Lopes re-aligns ECA work to better serve Africa's transformation agenda
ADDIS ABABA, Ethiopia, December 13, 2012/African Press Organization (APO)/ -- The new Executive Secretary of the Economic Commission for Africa (ECA), Mr. Carlos Lopes today in Addis Ababa announced a major restructuring of ECA's work programme to better reflect a “changing world, a new phase of globalization” and the present realities of rapid urbanization in Africa which is recording steady economic growth but few jobs and which needs to accelerate its transformation agenda.
He told hundreds of ECA staff members in a Town Hall meeting that he had consulted a broad spectrum of stakeholders, including ECA's strategic partners and staff members over the past three months, and developed a better and more targeted structure with new business processes designed to serve Africa better.
Today, he announced the creation of Macroeconomic Policy Division, Regional Integration and Trade Division, Special Initiatives Division, Social Development Division and a strengthened and expanded African Centre for Statistics which will be charged with collating and collecting credible data and statistics on African development issues. These Divisions, he said, will take charge of ECA's renewed focus on “Policy Research”.
To carry out “knowledge delivery”, he announced the creation of an Office of Partnerships and a Capacity Development Division which is composed of an African Union and NEPAD Team as well as a team of highly skilled experts who will serve as Regional Advisers. With this Division, Lopes expects that ECA will better respond to the capacity needs of the African Union and its NEPAD programme as well as benefit from the experience of renowned experts in various capacities around the world.
Since the most significant change has to do with data collection and statistical analysis, Lopes said ECA's five Sub-regional Offices (SROs) (in Lusaka, Kigali, Rabat, Niamey and Yaoundé) would be strengthened and re-focused to reflect this objective.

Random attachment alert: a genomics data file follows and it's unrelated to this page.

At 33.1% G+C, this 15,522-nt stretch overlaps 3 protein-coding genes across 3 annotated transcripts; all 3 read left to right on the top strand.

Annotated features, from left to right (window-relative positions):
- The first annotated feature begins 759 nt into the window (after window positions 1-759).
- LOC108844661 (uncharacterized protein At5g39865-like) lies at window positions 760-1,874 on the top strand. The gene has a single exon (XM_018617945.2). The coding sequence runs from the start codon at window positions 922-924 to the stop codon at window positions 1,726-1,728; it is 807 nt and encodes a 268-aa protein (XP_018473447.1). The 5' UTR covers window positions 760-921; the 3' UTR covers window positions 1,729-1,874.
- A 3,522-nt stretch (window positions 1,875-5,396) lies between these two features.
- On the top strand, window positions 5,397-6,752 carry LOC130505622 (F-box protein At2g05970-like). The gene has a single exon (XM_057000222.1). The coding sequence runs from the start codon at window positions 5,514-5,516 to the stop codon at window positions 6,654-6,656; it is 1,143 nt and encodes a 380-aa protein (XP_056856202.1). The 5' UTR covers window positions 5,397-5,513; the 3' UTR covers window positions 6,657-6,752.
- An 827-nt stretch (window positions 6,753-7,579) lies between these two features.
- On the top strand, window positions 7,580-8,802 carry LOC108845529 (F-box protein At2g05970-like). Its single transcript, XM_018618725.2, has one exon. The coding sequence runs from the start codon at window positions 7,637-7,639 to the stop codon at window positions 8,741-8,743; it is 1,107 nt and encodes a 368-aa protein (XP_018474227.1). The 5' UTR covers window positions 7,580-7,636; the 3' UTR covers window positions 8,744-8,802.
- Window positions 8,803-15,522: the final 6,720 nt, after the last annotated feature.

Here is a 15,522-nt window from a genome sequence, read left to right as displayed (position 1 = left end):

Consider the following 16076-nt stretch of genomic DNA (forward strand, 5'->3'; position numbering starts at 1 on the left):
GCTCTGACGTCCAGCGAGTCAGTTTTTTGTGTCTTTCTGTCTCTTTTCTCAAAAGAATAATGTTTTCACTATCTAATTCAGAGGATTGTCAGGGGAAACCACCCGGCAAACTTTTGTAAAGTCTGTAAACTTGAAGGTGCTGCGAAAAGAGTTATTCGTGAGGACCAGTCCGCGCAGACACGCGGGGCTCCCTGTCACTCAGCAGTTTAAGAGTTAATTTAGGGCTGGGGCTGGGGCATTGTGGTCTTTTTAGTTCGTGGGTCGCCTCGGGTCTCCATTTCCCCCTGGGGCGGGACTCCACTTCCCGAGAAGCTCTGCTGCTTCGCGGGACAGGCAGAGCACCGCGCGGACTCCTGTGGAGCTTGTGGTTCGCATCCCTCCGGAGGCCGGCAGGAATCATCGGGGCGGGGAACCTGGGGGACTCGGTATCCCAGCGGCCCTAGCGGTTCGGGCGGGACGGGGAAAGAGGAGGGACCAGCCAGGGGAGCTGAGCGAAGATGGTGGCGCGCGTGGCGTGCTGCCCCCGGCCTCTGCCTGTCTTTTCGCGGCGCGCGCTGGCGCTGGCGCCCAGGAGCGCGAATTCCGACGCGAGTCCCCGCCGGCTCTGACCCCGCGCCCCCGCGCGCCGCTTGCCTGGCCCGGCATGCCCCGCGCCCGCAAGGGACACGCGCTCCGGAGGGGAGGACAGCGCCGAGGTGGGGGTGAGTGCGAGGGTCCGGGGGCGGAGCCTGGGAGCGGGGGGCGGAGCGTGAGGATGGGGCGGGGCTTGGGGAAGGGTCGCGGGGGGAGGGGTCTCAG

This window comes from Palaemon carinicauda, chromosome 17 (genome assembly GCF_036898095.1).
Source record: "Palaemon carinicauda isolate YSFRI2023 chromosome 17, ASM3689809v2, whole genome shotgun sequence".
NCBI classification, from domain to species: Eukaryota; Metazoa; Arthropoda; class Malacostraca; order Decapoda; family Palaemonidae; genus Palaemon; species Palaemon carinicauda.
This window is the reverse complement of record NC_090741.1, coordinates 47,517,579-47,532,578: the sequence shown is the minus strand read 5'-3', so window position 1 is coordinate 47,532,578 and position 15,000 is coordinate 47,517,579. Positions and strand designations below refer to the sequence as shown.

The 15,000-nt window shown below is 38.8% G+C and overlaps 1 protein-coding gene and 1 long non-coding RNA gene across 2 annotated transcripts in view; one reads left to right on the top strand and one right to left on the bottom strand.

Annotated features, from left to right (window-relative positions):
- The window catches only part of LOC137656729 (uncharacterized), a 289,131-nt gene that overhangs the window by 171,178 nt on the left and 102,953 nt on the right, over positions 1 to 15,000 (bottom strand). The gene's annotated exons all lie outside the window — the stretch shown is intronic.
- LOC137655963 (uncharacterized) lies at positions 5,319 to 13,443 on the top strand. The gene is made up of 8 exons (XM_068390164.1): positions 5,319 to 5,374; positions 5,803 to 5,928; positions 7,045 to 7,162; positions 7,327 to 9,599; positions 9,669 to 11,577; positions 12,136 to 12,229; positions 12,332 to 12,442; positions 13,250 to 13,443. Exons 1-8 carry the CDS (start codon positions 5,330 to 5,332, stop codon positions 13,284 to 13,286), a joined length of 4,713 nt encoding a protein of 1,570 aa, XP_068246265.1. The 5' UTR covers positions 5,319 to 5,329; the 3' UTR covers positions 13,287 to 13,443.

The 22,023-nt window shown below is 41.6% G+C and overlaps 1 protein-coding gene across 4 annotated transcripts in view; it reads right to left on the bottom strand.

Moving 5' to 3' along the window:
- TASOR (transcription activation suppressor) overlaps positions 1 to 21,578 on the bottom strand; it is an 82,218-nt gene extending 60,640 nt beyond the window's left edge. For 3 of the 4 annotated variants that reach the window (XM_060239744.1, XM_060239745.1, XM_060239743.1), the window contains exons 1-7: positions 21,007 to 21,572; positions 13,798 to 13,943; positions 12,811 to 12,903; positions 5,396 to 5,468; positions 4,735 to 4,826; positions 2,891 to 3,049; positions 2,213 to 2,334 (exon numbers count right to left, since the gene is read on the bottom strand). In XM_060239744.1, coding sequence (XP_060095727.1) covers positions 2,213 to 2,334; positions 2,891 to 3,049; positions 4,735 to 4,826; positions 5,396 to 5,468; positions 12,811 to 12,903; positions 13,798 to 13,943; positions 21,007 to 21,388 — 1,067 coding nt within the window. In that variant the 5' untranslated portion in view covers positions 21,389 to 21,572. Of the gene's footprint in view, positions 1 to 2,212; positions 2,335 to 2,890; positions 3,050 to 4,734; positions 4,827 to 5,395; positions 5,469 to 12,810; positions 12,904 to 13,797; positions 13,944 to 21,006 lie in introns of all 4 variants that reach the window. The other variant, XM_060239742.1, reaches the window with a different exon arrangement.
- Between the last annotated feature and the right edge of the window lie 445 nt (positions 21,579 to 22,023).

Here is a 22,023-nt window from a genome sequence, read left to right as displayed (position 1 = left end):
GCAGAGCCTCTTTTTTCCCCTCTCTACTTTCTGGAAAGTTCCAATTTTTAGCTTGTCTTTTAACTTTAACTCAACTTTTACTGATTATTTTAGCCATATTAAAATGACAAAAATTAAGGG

Accordingly, the SROs will have the primary task of serving as Data Centres, collecting credible statistics on various development issues and challenges in the countries that they cover. They will also cater to subregional “special initiatives”.
While the new structure is expected to take effect from March 2013, Lopes called on staff to join any of 10 task forces he established in order to ensure that all opinions and recommendations are factored into the operations of the new structure. The task forces will examine wide ranging areas including re-profiling, communications strategy and conferencing. He will adopt some recommendation and “publicly explain why he did not adopt others”
While some Divisions (Food Security and Sustainable Development; ICT, Science and Technology; and Governance and Public Administration Divisions) appeared to have disappeared, Lopes said their programmes had actually been absorbed in other new structures. For instance, Food Security, Agriculture and Land, are now part of the Regional Integration and Trade Division, while the African Gender Center is now part of a wider Social Development Division.
He said no priority of Africa had been overlooked in the present structure, stressing the overall objective of ECA being known for fewer things, but considered to be the best in those things.
“For example, we do not need to get involved in gender advocacy; instead we should develop the tools for others to carry out such advocacy, and when we work on food security, it should have a focus on regional integration” he said.
While the new structure is expected to take effect from March 2013, Lopes called on ECA staff to join any of 10 task forces he established to review and make recommendations that will factor into the operations of the new structure.
The task forces will examine wide ranging areas including re-profiling, communications strategy and conferencing. He said he will adopt some recommendations and publicly explain why he does not adopt others, he promised.
The overall reaction of ECA staff appears to be one of optimism as they get ready to embrace the change.